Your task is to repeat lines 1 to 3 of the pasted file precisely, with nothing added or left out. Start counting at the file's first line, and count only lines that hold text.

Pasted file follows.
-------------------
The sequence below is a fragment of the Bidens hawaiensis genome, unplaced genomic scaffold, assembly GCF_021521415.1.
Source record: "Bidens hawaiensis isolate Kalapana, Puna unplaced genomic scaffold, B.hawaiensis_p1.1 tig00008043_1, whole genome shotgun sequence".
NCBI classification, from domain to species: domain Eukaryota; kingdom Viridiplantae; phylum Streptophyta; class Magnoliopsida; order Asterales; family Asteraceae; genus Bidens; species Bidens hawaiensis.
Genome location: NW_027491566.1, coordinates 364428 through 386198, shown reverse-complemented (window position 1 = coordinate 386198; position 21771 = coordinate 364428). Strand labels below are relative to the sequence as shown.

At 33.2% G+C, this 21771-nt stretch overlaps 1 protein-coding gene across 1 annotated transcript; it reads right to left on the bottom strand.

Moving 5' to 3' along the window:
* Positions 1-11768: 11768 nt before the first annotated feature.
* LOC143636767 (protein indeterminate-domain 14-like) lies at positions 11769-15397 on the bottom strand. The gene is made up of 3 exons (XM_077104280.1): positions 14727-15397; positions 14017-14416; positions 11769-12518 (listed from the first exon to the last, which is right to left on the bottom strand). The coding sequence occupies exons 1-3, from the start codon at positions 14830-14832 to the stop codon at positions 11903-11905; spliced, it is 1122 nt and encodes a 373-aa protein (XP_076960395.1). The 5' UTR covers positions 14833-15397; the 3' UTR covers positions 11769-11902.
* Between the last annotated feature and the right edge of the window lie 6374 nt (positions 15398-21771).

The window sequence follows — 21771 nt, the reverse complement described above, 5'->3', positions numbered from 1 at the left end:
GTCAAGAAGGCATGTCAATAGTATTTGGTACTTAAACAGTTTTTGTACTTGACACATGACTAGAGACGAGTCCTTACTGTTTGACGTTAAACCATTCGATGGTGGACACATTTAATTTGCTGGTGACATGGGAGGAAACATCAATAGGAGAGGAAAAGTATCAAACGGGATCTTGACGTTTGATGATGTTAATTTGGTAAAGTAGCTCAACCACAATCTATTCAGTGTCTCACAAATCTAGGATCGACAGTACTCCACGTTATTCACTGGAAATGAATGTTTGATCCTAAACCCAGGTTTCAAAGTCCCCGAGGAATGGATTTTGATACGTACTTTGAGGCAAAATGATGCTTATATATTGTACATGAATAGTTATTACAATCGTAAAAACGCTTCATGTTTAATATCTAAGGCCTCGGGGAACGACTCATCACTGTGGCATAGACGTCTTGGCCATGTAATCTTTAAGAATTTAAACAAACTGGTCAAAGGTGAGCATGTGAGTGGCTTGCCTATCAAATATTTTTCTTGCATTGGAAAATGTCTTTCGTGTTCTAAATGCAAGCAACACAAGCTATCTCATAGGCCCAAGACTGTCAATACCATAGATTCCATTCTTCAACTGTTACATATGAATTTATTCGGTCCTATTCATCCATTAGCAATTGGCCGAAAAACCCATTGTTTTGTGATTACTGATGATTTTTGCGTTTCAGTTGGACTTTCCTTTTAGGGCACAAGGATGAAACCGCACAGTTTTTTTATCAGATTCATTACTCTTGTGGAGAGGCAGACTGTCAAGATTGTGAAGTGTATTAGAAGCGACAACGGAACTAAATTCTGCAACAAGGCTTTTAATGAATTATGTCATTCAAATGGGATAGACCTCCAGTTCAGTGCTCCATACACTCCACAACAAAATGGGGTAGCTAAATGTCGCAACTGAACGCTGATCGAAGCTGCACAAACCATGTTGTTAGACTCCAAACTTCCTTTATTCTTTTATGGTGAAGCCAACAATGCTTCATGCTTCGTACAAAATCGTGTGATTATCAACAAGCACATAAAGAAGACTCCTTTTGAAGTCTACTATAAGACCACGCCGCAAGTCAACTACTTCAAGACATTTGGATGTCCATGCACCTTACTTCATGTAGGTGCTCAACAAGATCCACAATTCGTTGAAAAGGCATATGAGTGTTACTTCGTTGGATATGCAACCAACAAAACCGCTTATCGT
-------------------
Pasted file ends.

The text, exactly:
The sequence below is a fragment of the Bidens hawaiensis genome, unplaced genomic scaffold, assembly GCF_021521415.1.
Source record: "Bidens hawaiensis isolate Kalapana, Puna unplaced genomic scaffold, B.hawaiensis_p1.1 tig00008043_1, whole genome shotgun sequence".
NCBI classification, from domain to species: domain Eukaryota; kingdom Viridiplantae; phylum Streptophyta; class Magnoliopsida; order Asterales; family Asteraceae; genus Bidens; species Bidens hawaiensis.